I would say it is impossible. Being unhappy is a necessary experience to make the feeling of happiness arise. Maybe there is some joyful state that can persist over time without unhappiness but I doubt it. As I see it, unhappiness at times comes with the deal of living.


3

You could try meditation. Meditation practices have been shown to have an effect size similar or higher to antidepressants. "During the course of 2to 6 months, the mindfulness meditation program ES estimates ranged from 0.22 to 0.38 for anxiety symptoms and 0.23 to 0.30 for depressive symptoms. These small effects are comparable with what would be expected ...


3

Top-down knowledge is knowing what a target is. When detecting an object, the rate at which you can detect it (measured via reaction time, or 'RT') is partially dependent on how fast you can identify it based on its sensory features. Bottom-up knowledge is integrating recognition of the features, or the dimensions of an object, such as its color, ...


3

Memory is a complex phenomenon with a number of variables for which we don't have yet the whole picture, let alone specific recommendations, a lot of research is also disputed since we tend to be different from human to human, perhaps that is why it hasn't been used in academia,i.e. we don't teach how to learn. Having said that here's a brief overview of ...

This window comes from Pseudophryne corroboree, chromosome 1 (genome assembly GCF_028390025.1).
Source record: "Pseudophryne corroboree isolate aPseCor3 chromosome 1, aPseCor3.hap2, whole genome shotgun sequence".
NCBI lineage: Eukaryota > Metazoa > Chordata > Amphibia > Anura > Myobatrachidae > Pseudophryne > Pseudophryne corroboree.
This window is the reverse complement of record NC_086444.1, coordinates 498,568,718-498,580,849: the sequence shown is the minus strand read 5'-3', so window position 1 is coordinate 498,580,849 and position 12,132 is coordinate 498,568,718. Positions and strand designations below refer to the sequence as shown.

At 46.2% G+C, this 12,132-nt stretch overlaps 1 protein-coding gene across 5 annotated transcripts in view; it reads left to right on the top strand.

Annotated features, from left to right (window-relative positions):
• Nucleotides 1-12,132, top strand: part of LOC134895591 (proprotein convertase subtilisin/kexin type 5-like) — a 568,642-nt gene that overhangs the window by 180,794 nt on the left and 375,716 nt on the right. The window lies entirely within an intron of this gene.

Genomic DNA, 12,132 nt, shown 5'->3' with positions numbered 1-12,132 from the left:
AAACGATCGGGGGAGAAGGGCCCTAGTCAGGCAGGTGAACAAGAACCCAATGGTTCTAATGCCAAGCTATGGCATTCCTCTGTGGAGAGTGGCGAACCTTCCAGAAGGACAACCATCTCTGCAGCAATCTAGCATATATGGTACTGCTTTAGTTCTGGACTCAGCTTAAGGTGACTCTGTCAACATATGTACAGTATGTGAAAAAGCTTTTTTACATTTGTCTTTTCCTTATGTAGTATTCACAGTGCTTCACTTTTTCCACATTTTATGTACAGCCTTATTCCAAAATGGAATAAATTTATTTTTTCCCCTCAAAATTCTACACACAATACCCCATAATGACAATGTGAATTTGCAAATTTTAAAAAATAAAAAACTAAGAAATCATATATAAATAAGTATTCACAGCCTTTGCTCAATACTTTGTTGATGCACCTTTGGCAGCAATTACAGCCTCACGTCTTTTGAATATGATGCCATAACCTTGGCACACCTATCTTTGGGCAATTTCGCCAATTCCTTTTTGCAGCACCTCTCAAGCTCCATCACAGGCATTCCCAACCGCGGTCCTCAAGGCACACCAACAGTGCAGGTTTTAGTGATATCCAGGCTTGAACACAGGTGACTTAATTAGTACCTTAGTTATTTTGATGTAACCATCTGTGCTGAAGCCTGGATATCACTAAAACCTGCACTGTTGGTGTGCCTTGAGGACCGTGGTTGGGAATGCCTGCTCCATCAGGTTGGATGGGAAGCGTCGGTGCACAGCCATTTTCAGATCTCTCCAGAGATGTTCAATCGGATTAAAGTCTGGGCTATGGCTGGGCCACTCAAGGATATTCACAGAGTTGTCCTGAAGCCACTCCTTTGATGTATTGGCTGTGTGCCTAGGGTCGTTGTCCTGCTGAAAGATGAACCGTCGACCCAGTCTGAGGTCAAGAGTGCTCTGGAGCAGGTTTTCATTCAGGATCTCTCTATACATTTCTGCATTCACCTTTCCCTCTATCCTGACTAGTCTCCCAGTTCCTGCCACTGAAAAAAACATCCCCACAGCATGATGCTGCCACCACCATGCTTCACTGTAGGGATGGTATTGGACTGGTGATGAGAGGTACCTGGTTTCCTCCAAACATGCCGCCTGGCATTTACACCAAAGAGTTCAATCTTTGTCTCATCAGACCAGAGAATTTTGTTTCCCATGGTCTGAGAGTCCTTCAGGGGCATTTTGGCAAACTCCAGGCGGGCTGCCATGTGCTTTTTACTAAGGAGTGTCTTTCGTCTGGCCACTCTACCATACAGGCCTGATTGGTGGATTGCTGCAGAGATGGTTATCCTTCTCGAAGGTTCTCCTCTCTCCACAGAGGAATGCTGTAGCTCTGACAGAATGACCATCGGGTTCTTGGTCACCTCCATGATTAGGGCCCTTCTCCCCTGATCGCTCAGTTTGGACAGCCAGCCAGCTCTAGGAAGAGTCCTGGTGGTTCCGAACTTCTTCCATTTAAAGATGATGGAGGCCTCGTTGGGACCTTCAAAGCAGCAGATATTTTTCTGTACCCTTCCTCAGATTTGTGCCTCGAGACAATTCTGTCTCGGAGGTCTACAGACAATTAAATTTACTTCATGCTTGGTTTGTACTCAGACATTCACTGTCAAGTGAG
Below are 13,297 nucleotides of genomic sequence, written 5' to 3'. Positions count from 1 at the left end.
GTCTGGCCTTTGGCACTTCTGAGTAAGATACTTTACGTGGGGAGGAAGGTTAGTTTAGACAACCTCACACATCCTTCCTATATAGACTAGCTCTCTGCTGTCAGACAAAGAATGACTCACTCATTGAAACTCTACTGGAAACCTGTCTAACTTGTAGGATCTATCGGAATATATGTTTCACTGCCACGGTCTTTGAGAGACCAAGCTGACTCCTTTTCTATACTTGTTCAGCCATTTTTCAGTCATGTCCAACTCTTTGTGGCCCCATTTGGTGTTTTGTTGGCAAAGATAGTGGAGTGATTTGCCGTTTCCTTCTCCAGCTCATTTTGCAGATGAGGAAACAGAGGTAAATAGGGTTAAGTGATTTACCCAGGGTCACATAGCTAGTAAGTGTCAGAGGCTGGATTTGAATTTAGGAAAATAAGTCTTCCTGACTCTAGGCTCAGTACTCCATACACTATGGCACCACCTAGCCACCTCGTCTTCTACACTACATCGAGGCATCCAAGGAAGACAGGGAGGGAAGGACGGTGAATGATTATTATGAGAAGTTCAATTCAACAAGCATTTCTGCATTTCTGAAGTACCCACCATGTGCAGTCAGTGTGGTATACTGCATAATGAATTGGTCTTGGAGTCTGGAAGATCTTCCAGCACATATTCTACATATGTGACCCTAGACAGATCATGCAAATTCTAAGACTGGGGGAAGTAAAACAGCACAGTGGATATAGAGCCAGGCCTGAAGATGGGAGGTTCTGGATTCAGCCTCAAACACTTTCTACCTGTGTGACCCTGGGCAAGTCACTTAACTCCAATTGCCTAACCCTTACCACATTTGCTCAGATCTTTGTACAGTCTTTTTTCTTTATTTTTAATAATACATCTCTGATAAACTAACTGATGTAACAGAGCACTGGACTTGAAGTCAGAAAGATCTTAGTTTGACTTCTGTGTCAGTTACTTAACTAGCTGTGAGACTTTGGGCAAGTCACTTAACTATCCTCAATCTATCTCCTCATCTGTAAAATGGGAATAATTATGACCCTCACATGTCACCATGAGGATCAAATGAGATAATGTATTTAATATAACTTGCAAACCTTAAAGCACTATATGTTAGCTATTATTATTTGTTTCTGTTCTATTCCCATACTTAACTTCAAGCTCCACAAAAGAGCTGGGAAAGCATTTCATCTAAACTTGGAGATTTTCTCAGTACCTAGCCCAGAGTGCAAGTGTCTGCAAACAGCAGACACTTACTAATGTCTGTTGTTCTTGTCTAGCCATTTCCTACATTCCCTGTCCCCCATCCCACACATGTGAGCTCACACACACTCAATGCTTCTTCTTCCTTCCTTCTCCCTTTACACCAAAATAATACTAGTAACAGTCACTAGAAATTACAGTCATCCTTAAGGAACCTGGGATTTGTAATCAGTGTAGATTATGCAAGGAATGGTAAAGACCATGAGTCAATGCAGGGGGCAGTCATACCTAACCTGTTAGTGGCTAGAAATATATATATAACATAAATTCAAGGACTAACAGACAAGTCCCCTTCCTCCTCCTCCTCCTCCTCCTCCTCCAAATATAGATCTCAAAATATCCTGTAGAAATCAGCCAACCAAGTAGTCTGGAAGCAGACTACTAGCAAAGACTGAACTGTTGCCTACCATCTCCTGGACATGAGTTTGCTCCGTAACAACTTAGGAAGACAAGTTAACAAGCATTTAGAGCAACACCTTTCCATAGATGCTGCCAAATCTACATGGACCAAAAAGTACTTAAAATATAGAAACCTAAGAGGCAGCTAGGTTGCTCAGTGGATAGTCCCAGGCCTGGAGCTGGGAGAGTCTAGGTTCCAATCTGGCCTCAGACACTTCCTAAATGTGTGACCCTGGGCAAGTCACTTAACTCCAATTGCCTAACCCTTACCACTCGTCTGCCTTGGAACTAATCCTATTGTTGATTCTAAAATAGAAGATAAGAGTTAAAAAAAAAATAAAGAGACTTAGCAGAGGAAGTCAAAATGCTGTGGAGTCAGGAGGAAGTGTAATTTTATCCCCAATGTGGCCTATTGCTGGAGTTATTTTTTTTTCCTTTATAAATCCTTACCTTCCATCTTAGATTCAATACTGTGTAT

3

BCI has rougly two different approaches to extract features. I will address them both. When EEG is recorded, you can see an pattern of activity in a particular channel over time. This is the time-domain. The time domain is predominantly used to analyze Event Related Potentials. One application within BCI is the P300 speller. A matrix of letters is shown ...


3

The "overheat" (flushing of the skin) you experience is a common-enough reaction to stress, part of the fight-or-flight response. It's not uncommon for people to experince it during exams; generally exam/test axniety is related to both internal and external factors (or perception thereof) Self-esteem was a significant and strong predictor of test anxiety. ...